The wasted generation

It seems the baby boomers are dvidided in their approach to retirement.
That’s the view at least of this BRW article
[Subscription required]. I have to point out that, true to its form, BRW discusses only the
top 10% wealthiest baby boomers. Allowing for that, the trend observed provoke thought.

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The article is based largelyby Robert Critchley’s book "Doing
nothing is not an option"
One group of these baby boomers
matches the stereotype of the baby boomer – looking forward to retirment
as soon as possible. Some of them making plans to retire as early as
age 45 and then planning to make no futher contribution to the workforce.
As BRW points out, this is a huge loss of skill from our community.
For some of this group, the retirement is not entirely voluntary. Critchley
makes the believable claim "Recruitment companies won’t interview
people over 45, although they won’t admit it." Australian corporate
culture is entrenched in the adoration of youth and dismissal of experience.

So we are ending up with a large group of skilled and experienced people
over 55 who are lost to the workforce. Some voluntarily and others because
they have been retrenched and can’t find other work.

This is a sad and unfortunae scenario. I can’t imagine retiring. I
hope I keep my health long enought to be still working when I’m 80.
And so I belong to the second group of baby boomers. Those who want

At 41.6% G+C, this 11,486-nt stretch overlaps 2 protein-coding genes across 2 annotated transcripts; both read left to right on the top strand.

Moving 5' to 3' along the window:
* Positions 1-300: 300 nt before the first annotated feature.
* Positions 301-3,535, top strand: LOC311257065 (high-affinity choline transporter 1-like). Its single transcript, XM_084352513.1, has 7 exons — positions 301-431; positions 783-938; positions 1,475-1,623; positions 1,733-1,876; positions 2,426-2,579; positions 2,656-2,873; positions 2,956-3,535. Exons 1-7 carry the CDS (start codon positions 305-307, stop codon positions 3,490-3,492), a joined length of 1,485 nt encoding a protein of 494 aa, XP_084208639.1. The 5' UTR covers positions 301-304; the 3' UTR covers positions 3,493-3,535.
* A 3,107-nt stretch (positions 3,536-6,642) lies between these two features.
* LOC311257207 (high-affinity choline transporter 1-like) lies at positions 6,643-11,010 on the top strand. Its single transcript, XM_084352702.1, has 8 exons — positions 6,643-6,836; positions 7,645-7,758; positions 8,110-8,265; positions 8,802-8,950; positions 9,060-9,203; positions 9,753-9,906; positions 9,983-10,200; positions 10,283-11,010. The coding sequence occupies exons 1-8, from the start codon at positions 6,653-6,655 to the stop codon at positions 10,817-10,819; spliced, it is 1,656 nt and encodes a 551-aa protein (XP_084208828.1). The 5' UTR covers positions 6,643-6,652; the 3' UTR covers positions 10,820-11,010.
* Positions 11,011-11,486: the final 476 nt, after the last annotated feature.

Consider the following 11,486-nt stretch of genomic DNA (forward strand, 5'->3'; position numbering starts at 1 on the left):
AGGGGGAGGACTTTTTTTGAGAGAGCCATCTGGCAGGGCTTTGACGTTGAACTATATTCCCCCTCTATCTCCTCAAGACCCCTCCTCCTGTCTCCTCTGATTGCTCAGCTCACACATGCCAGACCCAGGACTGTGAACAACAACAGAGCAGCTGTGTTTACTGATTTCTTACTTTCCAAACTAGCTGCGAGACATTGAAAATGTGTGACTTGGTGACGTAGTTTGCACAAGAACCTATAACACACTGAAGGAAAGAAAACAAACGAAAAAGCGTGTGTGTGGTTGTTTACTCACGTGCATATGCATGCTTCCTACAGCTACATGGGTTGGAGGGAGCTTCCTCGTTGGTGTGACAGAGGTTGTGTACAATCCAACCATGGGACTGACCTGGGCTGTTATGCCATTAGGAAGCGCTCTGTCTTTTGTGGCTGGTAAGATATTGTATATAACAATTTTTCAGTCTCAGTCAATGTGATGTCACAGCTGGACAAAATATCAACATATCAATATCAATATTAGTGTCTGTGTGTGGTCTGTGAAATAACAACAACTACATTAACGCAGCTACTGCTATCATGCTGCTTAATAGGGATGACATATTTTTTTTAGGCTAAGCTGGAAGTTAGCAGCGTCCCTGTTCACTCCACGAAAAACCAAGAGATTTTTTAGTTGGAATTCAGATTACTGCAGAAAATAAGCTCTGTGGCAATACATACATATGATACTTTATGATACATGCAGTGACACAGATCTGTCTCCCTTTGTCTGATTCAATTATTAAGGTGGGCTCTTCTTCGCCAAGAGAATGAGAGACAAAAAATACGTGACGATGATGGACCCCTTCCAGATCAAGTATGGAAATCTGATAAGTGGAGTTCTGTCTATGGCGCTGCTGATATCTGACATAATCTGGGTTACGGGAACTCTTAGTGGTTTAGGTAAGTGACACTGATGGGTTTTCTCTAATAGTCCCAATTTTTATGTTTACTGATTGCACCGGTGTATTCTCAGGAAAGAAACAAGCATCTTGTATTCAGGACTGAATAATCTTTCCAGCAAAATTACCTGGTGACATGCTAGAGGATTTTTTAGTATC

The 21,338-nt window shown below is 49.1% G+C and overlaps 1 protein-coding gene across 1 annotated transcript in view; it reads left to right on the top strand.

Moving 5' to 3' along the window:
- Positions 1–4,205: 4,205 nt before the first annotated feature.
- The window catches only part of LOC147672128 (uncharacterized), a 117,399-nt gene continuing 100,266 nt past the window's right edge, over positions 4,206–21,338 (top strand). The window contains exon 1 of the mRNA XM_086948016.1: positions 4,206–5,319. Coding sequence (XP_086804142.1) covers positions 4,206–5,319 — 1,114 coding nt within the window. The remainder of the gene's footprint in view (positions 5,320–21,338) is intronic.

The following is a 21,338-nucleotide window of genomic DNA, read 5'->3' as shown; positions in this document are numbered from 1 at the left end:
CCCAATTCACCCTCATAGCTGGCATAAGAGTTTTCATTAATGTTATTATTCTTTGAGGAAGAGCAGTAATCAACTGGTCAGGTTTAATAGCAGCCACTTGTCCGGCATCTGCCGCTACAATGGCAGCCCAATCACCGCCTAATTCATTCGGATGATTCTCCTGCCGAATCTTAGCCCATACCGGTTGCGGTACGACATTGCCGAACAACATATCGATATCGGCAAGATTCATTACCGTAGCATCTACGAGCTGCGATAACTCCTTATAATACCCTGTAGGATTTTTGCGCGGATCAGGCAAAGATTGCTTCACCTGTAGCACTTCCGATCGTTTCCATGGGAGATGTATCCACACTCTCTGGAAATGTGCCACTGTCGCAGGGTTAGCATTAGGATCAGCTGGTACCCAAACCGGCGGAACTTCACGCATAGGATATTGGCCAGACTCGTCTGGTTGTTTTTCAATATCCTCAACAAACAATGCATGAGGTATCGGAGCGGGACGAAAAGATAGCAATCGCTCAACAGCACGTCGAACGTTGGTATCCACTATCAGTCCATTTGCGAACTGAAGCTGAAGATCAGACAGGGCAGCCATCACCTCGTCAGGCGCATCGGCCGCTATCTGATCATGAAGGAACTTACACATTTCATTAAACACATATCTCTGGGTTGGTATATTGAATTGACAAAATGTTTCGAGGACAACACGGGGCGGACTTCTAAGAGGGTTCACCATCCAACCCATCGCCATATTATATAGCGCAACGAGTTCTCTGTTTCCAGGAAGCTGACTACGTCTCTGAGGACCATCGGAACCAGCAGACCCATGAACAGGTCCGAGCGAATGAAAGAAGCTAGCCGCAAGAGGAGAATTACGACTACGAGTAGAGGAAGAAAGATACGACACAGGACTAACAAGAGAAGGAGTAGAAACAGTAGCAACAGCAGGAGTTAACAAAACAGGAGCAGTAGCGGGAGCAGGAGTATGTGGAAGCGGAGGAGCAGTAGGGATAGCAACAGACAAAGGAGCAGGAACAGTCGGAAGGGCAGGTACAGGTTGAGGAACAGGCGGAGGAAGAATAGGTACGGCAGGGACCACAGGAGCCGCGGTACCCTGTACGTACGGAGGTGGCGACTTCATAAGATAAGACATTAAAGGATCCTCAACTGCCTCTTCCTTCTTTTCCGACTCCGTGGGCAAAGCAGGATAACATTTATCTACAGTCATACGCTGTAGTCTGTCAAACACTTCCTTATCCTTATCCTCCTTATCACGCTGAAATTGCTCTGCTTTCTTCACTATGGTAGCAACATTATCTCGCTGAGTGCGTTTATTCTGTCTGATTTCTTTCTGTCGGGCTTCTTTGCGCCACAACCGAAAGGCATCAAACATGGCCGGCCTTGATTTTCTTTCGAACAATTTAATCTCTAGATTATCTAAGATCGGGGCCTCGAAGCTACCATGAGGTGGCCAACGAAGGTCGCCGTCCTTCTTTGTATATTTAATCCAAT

to keep working – but not in traditional 9-5 employment. Rather we are
the portfolio workers who divide our time between paid and voluntary
work.

It’s not that easy to move into a portfolio exsitence though. It takes
a particular type of personality. It’s not for the risk averse. It’s
stressful. It takes the ability to put yourself out there and being
prepared to be rejected. It sounds romantic and luxurious but it is
hard work. I think it’s easy for us risk takers to move into portfolio
work.

For people with a different approach to life, we have to find ways
to encourage them to become involved in different types of work that
provide some form of security but also respect and dignity.

It’s hard for people who have been rejected by the workforce. The answer
lies not only in changing their views but also those of employers and
other organisations – to create varied opportunities for their contribution.

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